Due to Begin Phase I Clinical Trials in 1-2 Years
Shaun Xiaoliu Zhang, M.D. Anderson Professor of Biology and Biochemistry in the College of Natural Sciences and Mathematics at the University of Houston, was recently awarded two R01 grants from the National Institutes of Health, worth a combined $3.5 million. Each grant offers five years of funding to support his research on developing a novel cancer therapeutic agent, called FusOn-H2, which is scheduled to enter Phase I clinical trials within the next 1-2 years.
Shaun Zhang was awarded $3.5 million in NIH funding to support his research on a new cancer therapy that is scheduled to begin Phase I clinical trials in the next 1-2 years.“In our preclinical studies, we have demonstrated FusOn-H2 to be safe and effective against a range of different tumors, including pancreatic, breast, prostate, lung and liver cancers,” Zhang said. “For clinical trials, we will initially focus on pancreatic cancer patients. Given that the prognosis for these patients is very bad, there is a pressing need for new treatments.”
FusOn-H2, which represents a new type of cancer therapy called oncolytic virotherapy, was developed and characterized by Zhang’s lab in UH’s Center for Nuclear Receptors and Cell Signaling. The U.S. Food and Drug Administration recently approved the first oncolytic virotherapy treatment for patients with melanoma.
Oncolytic virotherapy, which promises an alternative to radiation, chemotherapy or surgery, is a combination of two new classes of treatments called virotherapy and immunotherapy. Virotherapy means adapting a virus to selectively kill cancer cells while immunotherapy means stimulating the patient’s own immune system to fight cancer cells. FusOn-H2 works in both of these ways. It destroys tumor cells in mass, which then leads to the release of tumor antigens that will stimulate the body’s immune system to join the fight to eliminate the remaining malignant cells.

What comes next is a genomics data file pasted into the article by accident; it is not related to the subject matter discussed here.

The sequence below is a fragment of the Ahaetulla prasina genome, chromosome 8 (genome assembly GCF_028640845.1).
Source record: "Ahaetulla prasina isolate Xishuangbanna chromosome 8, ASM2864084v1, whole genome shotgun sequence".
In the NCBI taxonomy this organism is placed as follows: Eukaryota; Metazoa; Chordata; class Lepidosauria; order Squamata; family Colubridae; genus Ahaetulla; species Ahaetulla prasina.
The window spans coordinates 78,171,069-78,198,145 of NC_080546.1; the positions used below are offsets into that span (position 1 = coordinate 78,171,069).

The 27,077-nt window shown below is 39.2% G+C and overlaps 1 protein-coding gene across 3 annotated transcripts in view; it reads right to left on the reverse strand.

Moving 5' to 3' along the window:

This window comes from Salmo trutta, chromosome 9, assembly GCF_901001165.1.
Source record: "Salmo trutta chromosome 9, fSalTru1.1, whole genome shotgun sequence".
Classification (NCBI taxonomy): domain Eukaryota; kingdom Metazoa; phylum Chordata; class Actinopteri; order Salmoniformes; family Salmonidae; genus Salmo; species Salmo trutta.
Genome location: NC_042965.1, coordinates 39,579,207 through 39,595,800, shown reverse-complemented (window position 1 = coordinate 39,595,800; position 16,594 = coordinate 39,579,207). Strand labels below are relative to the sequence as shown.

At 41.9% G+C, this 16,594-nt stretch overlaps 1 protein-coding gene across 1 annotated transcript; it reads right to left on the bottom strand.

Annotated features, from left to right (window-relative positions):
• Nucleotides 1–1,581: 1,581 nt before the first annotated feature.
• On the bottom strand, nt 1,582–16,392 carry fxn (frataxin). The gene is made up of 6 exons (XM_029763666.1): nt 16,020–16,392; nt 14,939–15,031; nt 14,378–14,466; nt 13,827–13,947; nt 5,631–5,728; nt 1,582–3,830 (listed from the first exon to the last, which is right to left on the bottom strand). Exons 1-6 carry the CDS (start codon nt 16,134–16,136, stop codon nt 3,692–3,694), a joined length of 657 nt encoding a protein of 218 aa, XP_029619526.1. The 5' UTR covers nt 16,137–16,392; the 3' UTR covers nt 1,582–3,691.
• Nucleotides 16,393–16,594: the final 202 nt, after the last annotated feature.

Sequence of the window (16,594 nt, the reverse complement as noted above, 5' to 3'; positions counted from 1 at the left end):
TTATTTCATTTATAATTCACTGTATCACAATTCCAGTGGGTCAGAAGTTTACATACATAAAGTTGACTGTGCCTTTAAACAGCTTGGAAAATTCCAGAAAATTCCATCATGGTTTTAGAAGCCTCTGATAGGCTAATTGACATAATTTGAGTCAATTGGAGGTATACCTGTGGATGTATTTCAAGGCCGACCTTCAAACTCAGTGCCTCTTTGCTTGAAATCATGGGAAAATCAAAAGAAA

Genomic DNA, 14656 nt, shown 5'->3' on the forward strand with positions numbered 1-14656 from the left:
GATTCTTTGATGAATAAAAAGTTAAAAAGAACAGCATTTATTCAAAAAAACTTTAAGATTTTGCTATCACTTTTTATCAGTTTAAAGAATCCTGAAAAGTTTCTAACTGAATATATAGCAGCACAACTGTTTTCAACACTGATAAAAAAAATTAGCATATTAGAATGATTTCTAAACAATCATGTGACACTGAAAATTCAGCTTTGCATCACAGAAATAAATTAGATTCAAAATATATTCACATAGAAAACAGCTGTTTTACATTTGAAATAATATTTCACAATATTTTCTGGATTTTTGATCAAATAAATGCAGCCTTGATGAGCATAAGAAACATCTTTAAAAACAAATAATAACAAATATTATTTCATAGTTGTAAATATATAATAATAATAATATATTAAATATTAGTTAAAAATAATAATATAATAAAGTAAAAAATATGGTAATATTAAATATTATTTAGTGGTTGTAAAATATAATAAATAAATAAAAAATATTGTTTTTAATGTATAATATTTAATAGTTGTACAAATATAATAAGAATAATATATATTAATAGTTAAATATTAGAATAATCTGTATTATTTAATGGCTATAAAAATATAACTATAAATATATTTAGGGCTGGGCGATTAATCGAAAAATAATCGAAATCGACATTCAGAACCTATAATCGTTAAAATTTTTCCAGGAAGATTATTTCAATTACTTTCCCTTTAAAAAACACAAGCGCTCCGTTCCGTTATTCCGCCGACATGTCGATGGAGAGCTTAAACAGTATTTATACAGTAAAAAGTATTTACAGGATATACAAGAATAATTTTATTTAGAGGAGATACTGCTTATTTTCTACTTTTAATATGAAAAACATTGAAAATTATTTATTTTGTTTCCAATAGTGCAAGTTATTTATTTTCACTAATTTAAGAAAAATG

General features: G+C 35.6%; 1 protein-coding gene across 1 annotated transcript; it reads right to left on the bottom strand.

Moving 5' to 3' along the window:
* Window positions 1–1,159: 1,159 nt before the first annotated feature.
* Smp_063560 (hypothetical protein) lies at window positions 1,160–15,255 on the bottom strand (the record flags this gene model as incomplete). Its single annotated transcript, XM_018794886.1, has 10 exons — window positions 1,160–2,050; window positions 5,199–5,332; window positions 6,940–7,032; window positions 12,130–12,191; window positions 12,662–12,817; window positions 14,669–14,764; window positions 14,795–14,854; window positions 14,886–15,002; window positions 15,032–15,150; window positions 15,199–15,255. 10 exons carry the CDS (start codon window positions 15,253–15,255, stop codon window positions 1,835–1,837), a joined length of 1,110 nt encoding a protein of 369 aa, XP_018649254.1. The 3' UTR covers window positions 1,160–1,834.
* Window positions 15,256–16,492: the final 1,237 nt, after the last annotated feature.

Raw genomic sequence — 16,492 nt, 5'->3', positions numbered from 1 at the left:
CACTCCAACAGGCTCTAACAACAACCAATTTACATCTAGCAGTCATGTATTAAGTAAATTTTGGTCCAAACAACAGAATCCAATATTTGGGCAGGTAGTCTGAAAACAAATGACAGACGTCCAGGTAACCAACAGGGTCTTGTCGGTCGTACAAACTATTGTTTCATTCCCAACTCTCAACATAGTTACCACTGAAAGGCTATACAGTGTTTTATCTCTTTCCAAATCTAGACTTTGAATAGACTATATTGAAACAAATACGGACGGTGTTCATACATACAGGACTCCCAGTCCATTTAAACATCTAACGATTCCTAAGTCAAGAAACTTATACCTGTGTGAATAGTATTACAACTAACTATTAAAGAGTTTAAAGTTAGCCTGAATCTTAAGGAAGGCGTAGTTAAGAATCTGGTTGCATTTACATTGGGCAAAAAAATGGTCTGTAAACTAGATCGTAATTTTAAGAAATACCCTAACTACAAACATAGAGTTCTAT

Zhang’s research focuses on developing FusOn-H2 for clinical translation. This means modifying FusOn-H2 so that it can reach cancer cells and determining possible combinations of drugs to accompany FusOn-H2.
“Drug resistance is a major problem for cancer treatment. A treatment will work against a tumor for a while, only for that tumor to develop resistance to the drug’s effects,” Zhang said. “The virotherapy and immunotherapy combo developed by our lab hopefully has the potential to provide a long-lasting therapeutic benefit to cancer patients.” His lab is working on identifying drugs such as the check-point blockers to further enhance the persistent antitumor benefit.
Once FusOn-H2 is ready for Phase I trials, Zhang plans to collaborate with clinical physicians at Baylor College of Medicine for its clinical translation.
Zhang’s research is also supported by the Cancer Prevention and Research Institute of Texas and the William and Ella Owens Medical Research Foundation. Together, these grants bring the total funding to the $5million mark.
- Rachel Fairbank, College of Natural Sciences and Mathematics